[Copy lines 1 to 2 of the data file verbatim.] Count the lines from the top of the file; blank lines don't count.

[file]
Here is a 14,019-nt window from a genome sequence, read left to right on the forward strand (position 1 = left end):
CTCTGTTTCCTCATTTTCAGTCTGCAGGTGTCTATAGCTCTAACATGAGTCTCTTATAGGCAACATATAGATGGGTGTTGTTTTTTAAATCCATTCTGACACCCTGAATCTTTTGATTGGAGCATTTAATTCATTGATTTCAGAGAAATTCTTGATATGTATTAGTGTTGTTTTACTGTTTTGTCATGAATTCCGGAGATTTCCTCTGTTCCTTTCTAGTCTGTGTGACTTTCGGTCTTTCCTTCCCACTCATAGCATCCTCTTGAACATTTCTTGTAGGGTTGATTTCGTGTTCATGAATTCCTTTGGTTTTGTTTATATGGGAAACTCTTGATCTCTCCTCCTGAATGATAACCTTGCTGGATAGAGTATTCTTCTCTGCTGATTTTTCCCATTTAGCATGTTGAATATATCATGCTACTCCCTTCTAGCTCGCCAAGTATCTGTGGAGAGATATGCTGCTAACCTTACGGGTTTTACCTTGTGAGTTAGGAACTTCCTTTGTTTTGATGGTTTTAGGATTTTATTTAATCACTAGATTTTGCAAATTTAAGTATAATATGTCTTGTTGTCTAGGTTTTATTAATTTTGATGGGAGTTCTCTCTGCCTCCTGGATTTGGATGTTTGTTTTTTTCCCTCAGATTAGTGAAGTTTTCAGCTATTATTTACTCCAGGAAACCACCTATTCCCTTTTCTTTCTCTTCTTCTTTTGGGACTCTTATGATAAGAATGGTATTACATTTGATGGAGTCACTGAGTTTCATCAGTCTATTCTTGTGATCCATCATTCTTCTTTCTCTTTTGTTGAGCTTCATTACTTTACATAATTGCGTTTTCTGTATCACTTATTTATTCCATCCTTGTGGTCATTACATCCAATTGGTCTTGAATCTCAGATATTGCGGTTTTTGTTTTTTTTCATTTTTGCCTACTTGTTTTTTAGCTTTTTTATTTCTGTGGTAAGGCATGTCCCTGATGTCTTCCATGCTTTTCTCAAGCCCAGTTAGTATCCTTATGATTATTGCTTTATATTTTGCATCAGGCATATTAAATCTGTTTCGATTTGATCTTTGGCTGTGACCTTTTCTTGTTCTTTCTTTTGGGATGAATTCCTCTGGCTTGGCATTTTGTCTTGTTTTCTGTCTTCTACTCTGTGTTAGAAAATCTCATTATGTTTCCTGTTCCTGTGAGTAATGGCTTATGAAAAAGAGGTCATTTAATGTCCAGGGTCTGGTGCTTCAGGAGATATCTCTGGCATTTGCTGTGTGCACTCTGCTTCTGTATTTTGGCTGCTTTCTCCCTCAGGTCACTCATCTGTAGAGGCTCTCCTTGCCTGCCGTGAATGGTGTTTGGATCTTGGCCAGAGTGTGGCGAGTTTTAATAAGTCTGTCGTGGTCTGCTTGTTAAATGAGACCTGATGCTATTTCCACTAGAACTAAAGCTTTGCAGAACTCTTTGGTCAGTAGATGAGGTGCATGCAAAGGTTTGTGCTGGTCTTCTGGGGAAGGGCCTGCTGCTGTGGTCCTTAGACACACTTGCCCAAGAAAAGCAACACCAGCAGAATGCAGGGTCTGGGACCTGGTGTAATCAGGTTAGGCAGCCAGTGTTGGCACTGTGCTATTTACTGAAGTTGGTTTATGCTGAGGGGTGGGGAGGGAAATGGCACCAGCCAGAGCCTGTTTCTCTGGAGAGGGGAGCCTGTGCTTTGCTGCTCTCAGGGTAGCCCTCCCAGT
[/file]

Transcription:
Here is a 14,019-nt window from a genome sequence, read left to right on the forward strand (position 1 = left end):
CTCTGTTTCCTCATTTTCAGTCTGCAGGTGTCTATAGCTCTAACATGAGTCTCTTATAGGCAACATATAGATGGGTGTTGTTTTTTAAATCCATTCTGACACCCTGAATCTTTTGATTGGAGCATTTAATTCATTGATTTCAGAGAAATTCTTGATATGTATTAGTGTTGTTTTACTGTTTTGTCATGAATTCCGGAGATTTCCTCTGTTCCTTTCTAGTCTGTGTGACTTTCGGTCTTTCCTTCCCACTCATAGCATCCTCTTGAACATTTCTTGTAGGGTTGATTTCGTGTTCATGAATTCCTTTGGTTTTGTTTATATGGGAAACTCTTGATCTCTCCTCCTGAATGATAACCTTGCTGGATAGAGTATTCTTCTCTGCTGATTTTTCCCATTTAGCATGTTGAATATATCATGCTACTCCCTTCTAGCTCGCCAAGTATCTGTGGAGAGATATGCTGCTAACCTTACGGGTTTTACCTTGTGAGTTAGGAACTTCCTTTGTTTTGATGGTTTTAGGATTTTATTTAATCACTAGATTTTGCAAATTTAAGTATAATATGTCTTGTTGTCTAGGTTTTATTAATTTTGATGGGAGTTCTCTCTGCCTCCTGGATTTGGATGTTTGTTTTTTTCCCTCAGATTAGTGAAGTTTTCAGCTATTATTTACTCCAGGAAACCACCTATTCCCTTTTCTTTCTCTTCTTCTTTTGGGACTCTTATGATAAGAATGGTATTACATTTGATGGAGTCACTGAGTTTCATCAGTCTATTCTTGTGATCCATCATTCTTCTTTCTCTTTTGTTGAGCTTCATTACTTTACATAATTGCGTTTTCTGTATCACTTATTTATTCCATCCTTGTGGTCATTACATCCAATTGGTCTTGAATCTCAGATATTGCGGTTTTTGTTTTTTTTCATTTTTGCCTACTTGTTTTTTAGCTTTTTTATTTCTGTGGTAAGGCATGTCCCTGATGTCTTCCATGCTTTTCTCAAGCCCAGTTAGTATCCTTATGATTATTGCTTTATATTTTGCATCAGGCATATTAAATCTGTTTCGATTTGATCTTTGGCTGTGACCTTTTCTTGTTCTTTCTTTTGGGATGAATTCCTCTGGCTTGGCATTTTGTCTTGTTTTCTGTCTTCTACTCTGTGTTAGAAAATCTCATTATGTTTCCTGTTCCTGTGAGTAATGGCTTATGAAAAAGAGGTCATTTAATGTCCAGGGTCTGGTGCTTCAGGAGATATCTCTGGCATTTGCTGTGTGCACTCTGCTTCTGTATTTTGGCTGCTTTCTCCCTCAGGTCACTCATCTGTAGAGGCTCTCCTTGCCTGCCGTGAATGGTGTTTGGATCTTGGCCAGAGTGTGGCGAGTTTTAATAAGTCTGTCGTGGTCTGCTTGTTAAATGAGACCTGATGCTATTTCCACTAGAACTAAAGCTTTGCAGAACTCTTTGGTCAGTAGATGAGGTGCATGCAAAGGTTTGTGCTGGTCTTCTGGGGAAGGGCCTGCTGCTGTGGTCCTTAGACACACTTGCCCAAGAAAAGCAACACCAGCAGAATGCAGGGTCTGGGACCTGGTGTAATCAGGTTAGGCAGCCAGTGTTGGCACTGTGCTATTTACTGAAGTTGGTTTATGCTGAGGGGTGGGGAGGGAAATGGCACCAGCCAGAGCCTGTTTCTCTGGAGAGGGGAGCCTGTGCTTTGCTGCTCTCAGGGTAGCCCTCCCAGT